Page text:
תמונות בעמוד

Mênghuo replied, "My fathers have long held the Silver Pit Hills, and the three rivers are their ramparts. If you can take that stronghold then will I and my heirs for ever acknowledge your power and yield."

“I am going to liberate you once more,” said Kʻung-ming, "and you may put your army in order if you will and

fight a decisive battle. But after that, if you are my prisoner and are still refractory and unsubmissive, I shall have to exterminate your whole family." He ordered the lictors to loose the prisoner's bonds and let

After he had gone, the other two, the king's brother and Tossů, were led in and they also received their liberty. They were given wine and food, but they were confused and could not look K‘ung-ming in the face. They were given horses to travel on.

The way has been long and now danger is near,

But faith in their leader banishes fear. The next chapter will tell how Mênghuo reorganised his army and whose was the victory.

him go.



KING. All the prisoners were released; and Yang Fêng and his sons were rewarded with ranks, and his men were given presents. They expressed their gratitude and returned to their own, while Mênghuo and his hastened home to Silver-pit Ravine.

Outside this ravine were three rivers, the Lu, the Kannan Shui, or Sweet South Water, and the Hsich'êng Shui, or West Water. These three streams united to form one river which was called the Sanchiang, or Three Rivers. Close to the ravine on the north was a wide and fruitful plain; on the west were salt wells. The Lu River flowed about two hundred li to the south-west, and due south was a valley called the Liangtu Ravine. There were hills in, as well as surrounding, the ravine, and in these they found silver; whence the name "Silver Pit."

A palace had been built in the ravine, which the Man kings had made their stronghold, and there was an ancestral temple, which they called Chia-kuei, or Family Devil, where they solemnised sacrifices of bulls and horses at the four seasons. They called these sacrifices "Enquiring of the Demons." Human sacrifices were offered also, men of Shu or men of their own people belonging to other villages. Sick persons swallowed no drugs, but prayed to a chief sorcerer, called Drug Demon. There was no legal code, the only punishment for every transgression being death.

When girls are grown and become women they bathe in a stream. Men and women are kept separate, and they marry whom they will, the parents having no control in that particular. They call this hsüeh-i (Learning the Trade). In good seasons the country produces grain, but if the harvest fails they make soup out of serpents and eat boiled elephant flesh. All over the country the head of the family of greatest local consideration is termed "Lord of the Ravine," and the next in importance is called a “Notable.” A market is held in the city of Sanchiang, or Three Rivers, on the first day of every moon, and another on the fifteenth; goods are brought in and bartered.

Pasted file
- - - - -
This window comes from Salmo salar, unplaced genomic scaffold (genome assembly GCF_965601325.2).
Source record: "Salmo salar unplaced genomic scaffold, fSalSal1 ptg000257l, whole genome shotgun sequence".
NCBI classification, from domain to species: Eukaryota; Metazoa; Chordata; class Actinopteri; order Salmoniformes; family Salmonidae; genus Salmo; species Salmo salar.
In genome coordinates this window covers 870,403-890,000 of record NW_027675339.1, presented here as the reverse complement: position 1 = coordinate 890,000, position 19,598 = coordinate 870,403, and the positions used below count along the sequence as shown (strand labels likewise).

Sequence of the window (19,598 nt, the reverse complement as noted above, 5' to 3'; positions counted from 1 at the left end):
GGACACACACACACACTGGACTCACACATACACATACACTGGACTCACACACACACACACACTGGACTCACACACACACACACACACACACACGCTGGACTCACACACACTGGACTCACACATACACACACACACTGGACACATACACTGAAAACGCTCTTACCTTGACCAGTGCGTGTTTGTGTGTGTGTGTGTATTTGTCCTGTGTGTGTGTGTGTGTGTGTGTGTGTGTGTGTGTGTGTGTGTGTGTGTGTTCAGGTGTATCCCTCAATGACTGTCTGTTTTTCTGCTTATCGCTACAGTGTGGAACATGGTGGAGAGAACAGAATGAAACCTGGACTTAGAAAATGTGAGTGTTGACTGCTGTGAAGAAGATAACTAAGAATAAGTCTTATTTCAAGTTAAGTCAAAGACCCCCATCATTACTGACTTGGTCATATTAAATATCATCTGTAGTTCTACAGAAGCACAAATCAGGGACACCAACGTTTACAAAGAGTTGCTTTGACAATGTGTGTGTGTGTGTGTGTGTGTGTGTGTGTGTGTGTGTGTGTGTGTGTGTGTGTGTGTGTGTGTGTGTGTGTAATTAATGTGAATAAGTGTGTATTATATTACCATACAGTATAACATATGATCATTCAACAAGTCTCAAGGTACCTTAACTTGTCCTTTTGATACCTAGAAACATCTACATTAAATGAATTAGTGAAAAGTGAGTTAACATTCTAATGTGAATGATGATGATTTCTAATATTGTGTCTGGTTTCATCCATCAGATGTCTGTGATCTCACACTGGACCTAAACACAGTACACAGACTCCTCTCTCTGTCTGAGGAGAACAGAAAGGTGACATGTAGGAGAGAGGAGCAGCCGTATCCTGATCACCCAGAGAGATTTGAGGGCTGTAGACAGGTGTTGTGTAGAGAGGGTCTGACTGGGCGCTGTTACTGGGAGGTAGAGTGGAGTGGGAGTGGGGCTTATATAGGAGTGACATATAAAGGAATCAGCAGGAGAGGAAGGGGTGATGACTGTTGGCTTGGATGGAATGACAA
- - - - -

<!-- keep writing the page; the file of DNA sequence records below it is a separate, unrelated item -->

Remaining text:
In his own ravine Mênghuo gathered his family and clan to the number of a thousand or more and addressed them: “I have been put to shame by the men of Shu many times, and I have sworn to take revenge for the insults. Has anyone any proposal to make ?”

Thereupon a certain one replied, saying, “I can produce a man able to defeat Chuko Liang."

The assembly turned to the speaker, who was a brother of Mênghuo's wife. He was the head of eight tribes of barbarians, and was named Tailai. He was a chief.

“Who is the man ?" asked Mênghuo.

Chief Tailai replied, "He is Mulu, Prince and Lord of the Pana Ravine. He is a master of witchcraft who can call up the wind and invoke the rain. He rides upon an elephant and is attended by tigers, leopards, wolves, venomous snakes and scorpions. Beside, he has under his hand three legions of superhuman soldiers. He is very bold. O King, write him a letter and send him presents, which I will deliver. If he will consent to lend his aid, what fear have we of Shu?”

Mênghuo was pleased with the scheme and ordered the “State Uncle” to draft a letter. Then he ordered Tossú to defend Sanchiang and make the first line of defence.

K‘ung-ming led his men near Sanchiang. Taking a survey of the country, he noted that the city could be reached by a bank on one face, so he sent Wei Yen and Chao Yün to march along the road and attack. But when they reached the rampart they found it well defended by bows and crossbows.

The men of the city were adepts in the use of the bow, and they had one sort which discharged ten arrows at once. Furthermore, the arrows were poisoned, and a wound meant certain death. The two captains saw that they could not succeed, and so retired.

When K‘ung-ming heard of the poisoned arrows, he mounted his light chariot and went to see for himself. Having regarded the defences, he returned to his camp and ordered a retirement of ten li. This move delighted the Mans, who congratulated each other on their success in driving off the besiegers, who, as they concluded, had been frightened away. So they gave themselves up to rejoicing and kept no watch. Nor did they even send out scouts.

The army of Shu made a strong camp in their new halting place and closed the gates for defence. For five days they gave no sign. One evening, just at sunset, a slight breeze began to blow. Then K'ung-ming issued an order that every man should provide himself with a coat by the first watch. If any one lacked he would be put to death. None of the captains knew what was in the wind, but the order was obeyed. Next, each man was ordered to fill his coat with earth. This order appeared equally strange, but it was carried out. When all